Nation briefs 11/24/2016

E-cigarette explodes in man's pants

NEW YORK -- Officials say a man shopping in New York's Grand Central Terminal suffered leg and hand burns when an e-cigarette exploded in his pants pocket. Central Cellars employee John Lee said it looked like fireworks exploding when the vaporizer pen suddenly blew up in the man's pants Wednesday morning. Metropolitan Transportation Authority spokesman Aaron Donovan said the man was taken by a private ambulance service to a hospital. He said the injuries appeared minor. Donovan said train service at the transit hub wasn't affected. Electronic cigarettes and other battery-operated electronic smoking devices occasionally catch fire. Last year, the federal Department of Transportation issued a rule prohibiting passengers from packing e-cigarettes in checked luggage to protect against in-flight fires.

Cat stuck on pole for 9 days rescued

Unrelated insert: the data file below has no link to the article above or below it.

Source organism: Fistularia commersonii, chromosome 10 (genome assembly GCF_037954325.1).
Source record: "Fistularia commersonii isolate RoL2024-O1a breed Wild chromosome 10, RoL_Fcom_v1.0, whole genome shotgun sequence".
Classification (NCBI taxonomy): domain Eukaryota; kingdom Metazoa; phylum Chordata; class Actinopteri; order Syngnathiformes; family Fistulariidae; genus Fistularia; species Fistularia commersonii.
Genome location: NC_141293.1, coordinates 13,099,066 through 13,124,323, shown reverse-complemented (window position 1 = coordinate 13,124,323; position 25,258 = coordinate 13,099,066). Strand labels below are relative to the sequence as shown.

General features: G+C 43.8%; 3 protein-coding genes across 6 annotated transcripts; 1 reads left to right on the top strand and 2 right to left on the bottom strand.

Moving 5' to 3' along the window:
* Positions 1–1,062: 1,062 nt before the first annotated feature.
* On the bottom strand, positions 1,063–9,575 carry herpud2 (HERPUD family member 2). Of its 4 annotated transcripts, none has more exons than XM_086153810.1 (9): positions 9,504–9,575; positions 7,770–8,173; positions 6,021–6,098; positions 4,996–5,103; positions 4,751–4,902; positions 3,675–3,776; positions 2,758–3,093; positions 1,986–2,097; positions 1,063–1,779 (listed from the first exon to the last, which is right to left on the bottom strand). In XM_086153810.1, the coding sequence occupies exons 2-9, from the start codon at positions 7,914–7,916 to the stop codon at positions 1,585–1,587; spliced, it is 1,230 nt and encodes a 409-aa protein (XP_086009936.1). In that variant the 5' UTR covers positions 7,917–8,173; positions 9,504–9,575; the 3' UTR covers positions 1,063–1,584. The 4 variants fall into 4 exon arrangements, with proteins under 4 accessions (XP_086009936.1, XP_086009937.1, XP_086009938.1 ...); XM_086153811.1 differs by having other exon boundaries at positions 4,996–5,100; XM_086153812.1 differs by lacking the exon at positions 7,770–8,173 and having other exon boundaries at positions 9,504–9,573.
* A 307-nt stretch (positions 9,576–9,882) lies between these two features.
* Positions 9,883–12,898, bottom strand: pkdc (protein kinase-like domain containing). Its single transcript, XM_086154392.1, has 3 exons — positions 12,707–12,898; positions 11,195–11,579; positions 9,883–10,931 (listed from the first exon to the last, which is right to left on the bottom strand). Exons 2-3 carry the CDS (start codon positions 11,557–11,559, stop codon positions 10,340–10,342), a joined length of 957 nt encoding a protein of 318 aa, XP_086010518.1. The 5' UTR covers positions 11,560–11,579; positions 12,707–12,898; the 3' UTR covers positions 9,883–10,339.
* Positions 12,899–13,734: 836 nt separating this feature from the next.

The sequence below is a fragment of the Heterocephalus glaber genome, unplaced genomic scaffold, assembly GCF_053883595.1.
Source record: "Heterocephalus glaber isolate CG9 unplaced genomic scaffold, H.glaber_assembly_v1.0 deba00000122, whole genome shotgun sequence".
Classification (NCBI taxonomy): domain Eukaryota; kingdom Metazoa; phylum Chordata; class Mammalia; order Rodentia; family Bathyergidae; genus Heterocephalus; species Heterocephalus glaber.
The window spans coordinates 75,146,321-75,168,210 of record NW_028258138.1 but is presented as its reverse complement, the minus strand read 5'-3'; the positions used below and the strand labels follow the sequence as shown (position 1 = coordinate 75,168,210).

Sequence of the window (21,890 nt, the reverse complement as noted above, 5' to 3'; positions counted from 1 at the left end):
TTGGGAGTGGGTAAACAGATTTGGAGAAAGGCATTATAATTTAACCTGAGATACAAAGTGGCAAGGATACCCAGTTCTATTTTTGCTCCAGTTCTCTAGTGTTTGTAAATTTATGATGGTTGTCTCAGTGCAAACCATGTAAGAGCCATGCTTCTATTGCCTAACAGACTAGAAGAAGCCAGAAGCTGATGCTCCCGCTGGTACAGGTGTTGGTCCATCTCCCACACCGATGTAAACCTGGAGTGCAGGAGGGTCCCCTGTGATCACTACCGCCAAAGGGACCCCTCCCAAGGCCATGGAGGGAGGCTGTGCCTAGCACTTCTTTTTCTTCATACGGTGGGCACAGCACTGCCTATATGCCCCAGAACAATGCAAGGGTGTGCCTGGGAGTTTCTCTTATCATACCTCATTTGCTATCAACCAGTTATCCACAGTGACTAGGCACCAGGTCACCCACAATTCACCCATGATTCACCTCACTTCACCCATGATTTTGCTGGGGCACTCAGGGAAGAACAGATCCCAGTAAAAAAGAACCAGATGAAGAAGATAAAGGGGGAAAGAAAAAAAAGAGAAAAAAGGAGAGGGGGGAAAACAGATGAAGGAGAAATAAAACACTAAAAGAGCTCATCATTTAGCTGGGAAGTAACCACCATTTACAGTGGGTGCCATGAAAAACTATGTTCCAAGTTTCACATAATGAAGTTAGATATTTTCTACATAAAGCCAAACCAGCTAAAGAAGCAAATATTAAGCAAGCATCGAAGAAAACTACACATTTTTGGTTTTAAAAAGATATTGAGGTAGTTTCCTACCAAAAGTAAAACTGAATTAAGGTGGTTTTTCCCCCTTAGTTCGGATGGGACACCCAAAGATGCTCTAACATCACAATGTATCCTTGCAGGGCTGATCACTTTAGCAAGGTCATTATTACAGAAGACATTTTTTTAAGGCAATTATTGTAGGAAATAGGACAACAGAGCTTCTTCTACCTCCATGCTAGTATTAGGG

FRESNO, Calif. -- Utility workers in Fresno rescued a cat that was stuck atop a 45-foot-high power pole for nine days. Pacific Gas and Electric Co. linemen Tuesday retrieved the black and white, big-boned cat named Fat Boy after cutting power to homes in the area. Fat Boy's owner, 14-year-old Andrew Perez, said the cat probably climbed the pole after being scared by a dog. He said he had called several agencies for help, to no avail. Tree services also had declined to help, but Silver Villa of not-for-profit Paw Lives Matter said she made sure someone helped the feline. She said the cat is in pretty good health. PG&E spokesman Denny Boyles said power on the 1,200-volt line was cut off, leaving 250 homes without power for a few hours.

Twitter suspends its CEO's account

SAN FRANCISCO -- Twitter CEO and co-founder Jack Dorsey said the social-media platform accidentally suspended his account. Dorsey tweeted Tuesday night, "just setting up my twttr.again (account suspension was an internal mistake)." The post was an echo of his first-ever tweet, which came in 2006.San Francisco-based Twitter suspended the accounts of several prominent members of the so-called "alt-right" in an apparent crackown on accounts tied to hate speech or threats of violence. Twitter declined comment but noted its policies against hate speech and harassment. Some supporters of the movement cheered Dorsey's brief suspension with celebratory tweets Tuesday.

-- From wire reports